A number of Christian church leaders, including Saddleback Church Pastor Rick Warren, spoke out about the vital need for believers to follow Jesus' footsteps and help refugees.
They spoke at the GC2 Summit at Community Christian Church in Naperville, Illinois, on Wednesday which featured sessions focused on the ongoing refugee crisis that is gripping the world, most notably with the millions of people in Syria and the surrounding region fleeing civil war and seeking refuge in Western nations. Evangelical pastors spoke alongside relief groups, such as World Vision and World Relief, about the urgent need for the Church in America to get involved and help in meaningful ways.
Rick Warren focused his message to the audience at Naperville, alongside all those watching via livestream, on the life and mission of Jesus Christ, and urged believers to care about the things that Jesus cared about.
"Jesus loves the Church, and he loves the world," Warren said.
The Saddleback pastor also pointed out that Christ was indifferent to things such as personal danger, politics, and even religious traditions — "He valued relationships much more than rules," he added.
"Jesus never got angry at irreligious people. He only got mad at people who should know better. All of the woes in Matthew 23 and Luke 11 are for religious people. And that's why the common people and the street people loved Jesus. The only people who had a problem with Jesus were the religious ones. When Jesus saw people taking advantage of the poor, he got angry," the pastor continued.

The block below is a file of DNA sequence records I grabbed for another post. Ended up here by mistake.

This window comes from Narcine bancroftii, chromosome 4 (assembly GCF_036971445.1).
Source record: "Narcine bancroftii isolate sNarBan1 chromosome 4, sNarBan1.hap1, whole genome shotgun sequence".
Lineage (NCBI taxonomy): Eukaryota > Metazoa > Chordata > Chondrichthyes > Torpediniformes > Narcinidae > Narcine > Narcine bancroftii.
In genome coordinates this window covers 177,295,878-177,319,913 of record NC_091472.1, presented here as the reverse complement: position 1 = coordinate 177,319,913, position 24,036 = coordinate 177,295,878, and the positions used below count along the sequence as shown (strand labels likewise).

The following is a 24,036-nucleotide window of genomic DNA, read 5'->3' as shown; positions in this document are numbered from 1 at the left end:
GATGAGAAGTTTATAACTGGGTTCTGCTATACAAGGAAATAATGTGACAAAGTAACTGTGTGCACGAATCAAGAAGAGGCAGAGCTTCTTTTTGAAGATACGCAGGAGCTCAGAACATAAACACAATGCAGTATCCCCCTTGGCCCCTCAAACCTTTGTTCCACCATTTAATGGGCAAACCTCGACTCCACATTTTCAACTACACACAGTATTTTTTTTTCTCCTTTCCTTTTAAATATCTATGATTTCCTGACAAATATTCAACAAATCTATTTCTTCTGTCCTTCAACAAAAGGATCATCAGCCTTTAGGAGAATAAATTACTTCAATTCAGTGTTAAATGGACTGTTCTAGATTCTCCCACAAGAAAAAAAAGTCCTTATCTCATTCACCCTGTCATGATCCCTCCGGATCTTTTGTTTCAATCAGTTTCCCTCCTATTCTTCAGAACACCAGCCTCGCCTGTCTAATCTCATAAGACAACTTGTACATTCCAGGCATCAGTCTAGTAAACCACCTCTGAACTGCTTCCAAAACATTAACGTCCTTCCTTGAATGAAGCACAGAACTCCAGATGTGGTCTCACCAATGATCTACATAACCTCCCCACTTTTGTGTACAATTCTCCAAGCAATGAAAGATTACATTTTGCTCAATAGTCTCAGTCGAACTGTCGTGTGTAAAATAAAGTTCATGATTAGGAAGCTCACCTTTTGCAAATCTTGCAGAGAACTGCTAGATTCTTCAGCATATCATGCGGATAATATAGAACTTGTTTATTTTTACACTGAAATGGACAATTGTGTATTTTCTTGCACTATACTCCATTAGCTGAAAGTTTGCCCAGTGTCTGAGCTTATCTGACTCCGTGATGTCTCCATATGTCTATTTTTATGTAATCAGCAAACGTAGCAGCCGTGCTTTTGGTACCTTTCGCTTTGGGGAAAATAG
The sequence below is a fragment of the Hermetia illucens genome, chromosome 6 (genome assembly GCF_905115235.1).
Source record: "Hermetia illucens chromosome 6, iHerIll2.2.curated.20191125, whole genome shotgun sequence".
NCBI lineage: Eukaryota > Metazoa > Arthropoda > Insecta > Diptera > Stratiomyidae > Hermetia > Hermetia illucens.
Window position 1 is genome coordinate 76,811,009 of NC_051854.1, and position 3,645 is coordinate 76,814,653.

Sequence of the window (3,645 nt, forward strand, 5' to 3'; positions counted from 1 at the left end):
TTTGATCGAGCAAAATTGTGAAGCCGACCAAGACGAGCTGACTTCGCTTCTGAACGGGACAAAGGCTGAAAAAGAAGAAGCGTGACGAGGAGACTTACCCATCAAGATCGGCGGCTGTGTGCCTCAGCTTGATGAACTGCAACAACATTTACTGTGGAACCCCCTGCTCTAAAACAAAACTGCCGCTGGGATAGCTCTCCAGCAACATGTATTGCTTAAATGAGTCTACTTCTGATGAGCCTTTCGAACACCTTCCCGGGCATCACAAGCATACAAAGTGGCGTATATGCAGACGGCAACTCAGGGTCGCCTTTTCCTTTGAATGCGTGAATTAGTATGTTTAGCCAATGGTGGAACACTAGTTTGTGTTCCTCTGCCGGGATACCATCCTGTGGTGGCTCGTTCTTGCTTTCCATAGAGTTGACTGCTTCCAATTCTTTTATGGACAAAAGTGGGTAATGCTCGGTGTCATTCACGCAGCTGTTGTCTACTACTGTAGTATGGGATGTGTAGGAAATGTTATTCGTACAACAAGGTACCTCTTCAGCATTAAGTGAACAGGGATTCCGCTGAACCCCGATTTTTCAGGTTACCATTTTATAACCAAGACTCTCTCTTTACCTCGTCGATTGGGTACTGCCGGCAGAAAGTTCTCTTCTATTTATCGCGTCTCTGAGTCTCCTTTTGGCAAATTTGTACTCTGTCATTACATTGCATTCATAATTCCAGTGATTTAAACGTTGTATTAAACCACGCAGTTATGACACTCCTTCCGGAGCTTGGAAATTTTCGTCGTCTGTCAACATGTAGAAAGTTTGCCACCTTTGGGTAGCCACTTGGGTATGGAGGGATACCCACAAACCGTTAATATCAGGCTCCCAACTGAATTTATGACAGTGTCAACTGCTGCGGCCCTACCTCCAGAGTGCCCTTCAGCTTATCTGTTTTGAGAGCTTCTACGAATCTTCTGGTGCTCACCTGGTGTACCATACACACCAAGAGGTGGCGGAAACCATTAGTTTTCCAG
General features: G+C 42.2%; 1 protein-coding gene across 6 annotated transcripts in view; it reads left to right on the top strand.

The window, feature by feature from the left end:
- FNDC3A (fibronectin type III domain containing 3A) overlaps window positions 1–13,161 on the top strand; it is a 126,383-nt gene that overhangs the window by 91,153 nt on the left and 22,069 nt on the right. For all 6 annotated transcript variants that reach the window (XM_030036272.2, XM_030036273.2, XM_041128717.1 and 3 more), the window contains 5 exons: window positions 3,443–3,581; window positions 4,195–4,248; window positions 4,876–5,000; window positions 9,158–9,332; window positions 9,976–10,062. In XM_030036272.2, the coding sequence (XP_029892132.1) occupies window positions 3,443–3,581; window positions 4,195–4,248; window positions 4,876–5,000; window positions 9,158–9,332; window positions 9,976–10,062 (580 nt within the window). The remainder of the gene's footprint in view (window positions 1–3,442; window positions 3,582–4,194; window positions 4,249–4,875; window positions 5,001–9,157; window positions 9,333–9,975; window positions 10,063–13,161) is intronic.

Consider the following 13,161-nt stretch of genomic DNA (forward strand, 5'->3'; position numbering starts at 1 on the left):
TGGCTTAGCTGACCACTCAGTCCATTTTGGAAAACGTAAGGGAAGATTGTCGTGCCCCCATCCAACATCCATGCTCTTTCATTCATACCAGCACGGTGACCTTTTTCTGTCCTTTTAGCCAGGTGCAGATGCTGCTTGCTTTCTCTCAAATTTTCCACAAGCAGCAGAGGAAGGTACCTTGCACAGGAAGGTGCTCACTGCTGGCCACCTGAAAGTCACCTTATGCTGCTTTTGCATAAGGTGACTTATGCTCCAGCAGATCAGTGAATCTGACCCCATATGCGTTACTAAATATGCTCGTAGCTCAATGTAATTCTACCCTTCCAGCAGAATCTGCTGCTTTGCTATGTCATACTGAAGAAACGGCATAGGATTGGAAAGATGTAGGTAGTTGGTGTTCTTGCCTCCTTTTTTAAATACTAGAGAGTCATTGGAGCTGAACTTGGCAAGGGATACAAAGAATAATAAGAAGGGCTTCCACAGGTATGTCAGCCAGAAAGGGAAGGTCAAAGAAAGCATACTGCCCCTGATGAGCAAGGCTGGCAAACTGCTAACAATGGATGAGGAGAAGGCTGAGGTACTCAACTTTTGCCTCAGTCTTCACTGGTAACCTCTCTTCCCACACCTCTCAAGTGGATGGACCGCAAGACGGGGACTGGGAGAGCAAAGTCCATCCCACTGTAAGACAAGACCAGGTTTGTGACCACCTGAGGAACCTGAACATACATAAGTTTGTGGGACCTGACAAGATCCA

He said that Christ also got angry when people did nothing to help others, and when the need of children went unmet.
"The largest refugee crisis in our lifetime right now is going on, and people are ignoring it. Actually, they are closing down the borders. I have been to some of the largest refugee camps in the world, but have never seen anything like this," Warren said about the main topic of the conference.
He then talked about Saddleback's efforts throughout the years to send help to refugee camps, and said that people are currently without water, with no sanitation, and no food.
"Why must we care about these refugees? Why must we care about foreigners? Why must we care about immigrants? What the Bible sometimes calls aliens, foreigners, strangers in the land? Because God commands it. All throughout Scripture, God says you are to treat people who are out of their country kindly," he continued.
The pastor pointed out that Jesus, Mary and Joseph were refugees, and did not return to Israel until King Herod died:
"God commands it all throughout Scripture — 'You must take care of the foreigner, for so were you.' And love demands it. The Bible says that 'to him that knows to do good, and does it not — it is sin.' That's why for the past 15 years Saddleback has sent over 26,000 members around the world."